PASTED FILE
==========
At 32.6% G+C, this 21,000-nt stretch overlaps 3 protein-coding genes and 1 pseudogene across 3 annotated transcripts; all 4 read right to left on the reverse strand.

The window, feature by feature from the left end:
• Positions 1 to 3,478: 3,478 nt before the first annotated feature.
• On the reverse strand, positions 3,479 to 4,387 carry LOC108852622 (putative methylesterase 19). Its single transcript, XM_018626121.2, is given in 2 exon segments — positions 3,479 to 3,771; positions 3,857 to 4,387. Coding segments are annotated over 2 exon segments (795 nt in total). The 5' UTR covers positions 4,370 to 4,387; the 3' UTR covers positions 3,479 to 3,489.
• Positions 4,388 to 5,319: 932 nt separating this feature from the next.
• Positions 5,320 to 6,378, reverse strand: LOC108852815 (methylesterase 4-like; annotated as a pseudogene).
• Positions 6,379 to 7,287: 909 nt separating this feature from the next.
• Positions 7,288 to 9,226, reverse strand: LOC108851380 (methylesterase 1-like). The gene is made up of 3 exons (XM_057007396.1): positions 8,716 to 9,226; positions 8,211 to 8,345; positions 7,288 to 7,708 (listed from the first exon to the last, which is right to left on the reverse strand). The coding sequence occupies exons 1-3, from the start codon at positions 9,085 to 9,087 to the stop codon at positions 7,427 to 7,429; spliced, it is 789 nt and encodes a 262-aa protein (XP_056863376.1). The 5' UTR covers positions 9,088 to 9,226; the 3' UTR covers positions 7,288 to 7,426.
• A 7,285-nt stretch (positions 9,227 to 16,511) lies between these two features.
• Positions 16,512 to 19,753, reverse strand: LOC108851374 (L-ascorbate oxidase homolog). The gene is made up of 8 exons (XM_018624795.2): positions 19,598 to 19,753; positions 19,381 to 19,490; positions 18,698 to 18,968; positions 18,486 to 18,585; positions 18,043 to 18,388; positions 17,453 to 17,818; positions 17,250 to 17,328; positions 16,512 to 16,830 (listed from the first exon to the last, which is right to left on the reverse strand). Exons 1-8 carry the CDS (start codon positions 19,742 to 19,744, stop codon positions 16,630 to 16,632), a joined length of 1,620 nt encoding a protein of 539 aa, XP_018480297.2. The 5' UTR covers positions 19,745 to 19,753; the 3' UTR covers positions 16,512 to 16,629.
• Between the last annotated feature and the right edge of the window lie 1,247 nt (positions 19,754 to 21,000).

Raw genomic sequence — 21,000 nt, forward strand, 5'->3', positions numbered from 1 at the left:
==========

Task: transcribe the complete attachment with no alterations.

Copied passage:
At 32.6% G+C, this 21,000-nt stretch overlaps 3 protein-coding genes and 1 pseudogene across 3 annotated transcripts; all 4 read right to left on the reverse strand.

The window, feature by feature from the left end:
• Positions 1 to 3,478: 3,478 nt before the first annotated feature.
• On the reverse strand, positions 3,479 to 4,387 carry LOC108852622 (putative methylesterase 19). Its single transcript, XM_018626121.2, is given in 2 exon segments — positions 3,479 to 3,771; positions 3,857 to 4,387. Coding segments are annotated over 2 exon segments (795 nt in total). The 5' UTR covers positions 4,370 to 4,387; the 3' UTR covers positions 3,479 to 3,489.
• Positions 4,388 to 5,319: 932 nt separating this feature from the next.
• Positions 5,320 to 6,378, reverse strand: LOC108852815 (methylesterase 4-like; annotated as a pseudogene).
• Positions 6,379 to 7,287: 909 nt separating this feature from the next.
• Positions 7,288 to 9,226, reverse strand: LOC108851380 (methylesterase 1-like). The gene is made up of 3 exons (XM_057007396.1): positions 8,716 to 9,226; positions 8,211 to 8,345; positions 7,288 to 7,708 (listed from the first exon to the last, which is right to left on the reverse strand). The coding sequence occupies exons 1-3, from the start codon at positions 9,085 to 9,087 to the stop codon at positions 7,427 to 7,429; spliced, it is 789 nt and encodes a 262-aa protein (XP_056863376.1). The 5' UTR covers positions 9,088 to 9,226; the 3' UTR covers positions 7,288 to 7,426.
• A 7,285-nt stretch (positions 9,227 to 16,511) lies between these two features.
• Positions 16,512 to 19,753, reverse strand: LOC108851374 (L-ascorbate oxidase homolog). The gene is made up of 8 exons (XM_018624795.2): positions 19,598 to 19,753; positions 19,381 to 19,490; positions 18,698 to 18,968; positions 18,486 to 18,585; positions 18,043 to 18,388; positions 17,453 to 17,818; positions 17,250 to 17,328; positions 16,512 to 16,830 (listed from the first exon to the last, which is right to left on the reverse strand). Exons 1-8 carry the CDS (start codon positions 19,742 to 19,744, stop codon positions 16,630 to 16,632), a joined length of 1,620 nt encoding a protein of 539 aa, XP_018480297.2. The 5' UTR covers positions 19,745 to 19,753; the 3' UTR covers positions 16,512 to 16,629.
• Between the last annotated feature and the right edge of the window lie 1,247 nt (positions 19,754 to 21,000).

Raw genomic sequence — 21,000 nt, forward strand, 5'->3', positions numbered from 1 at the left: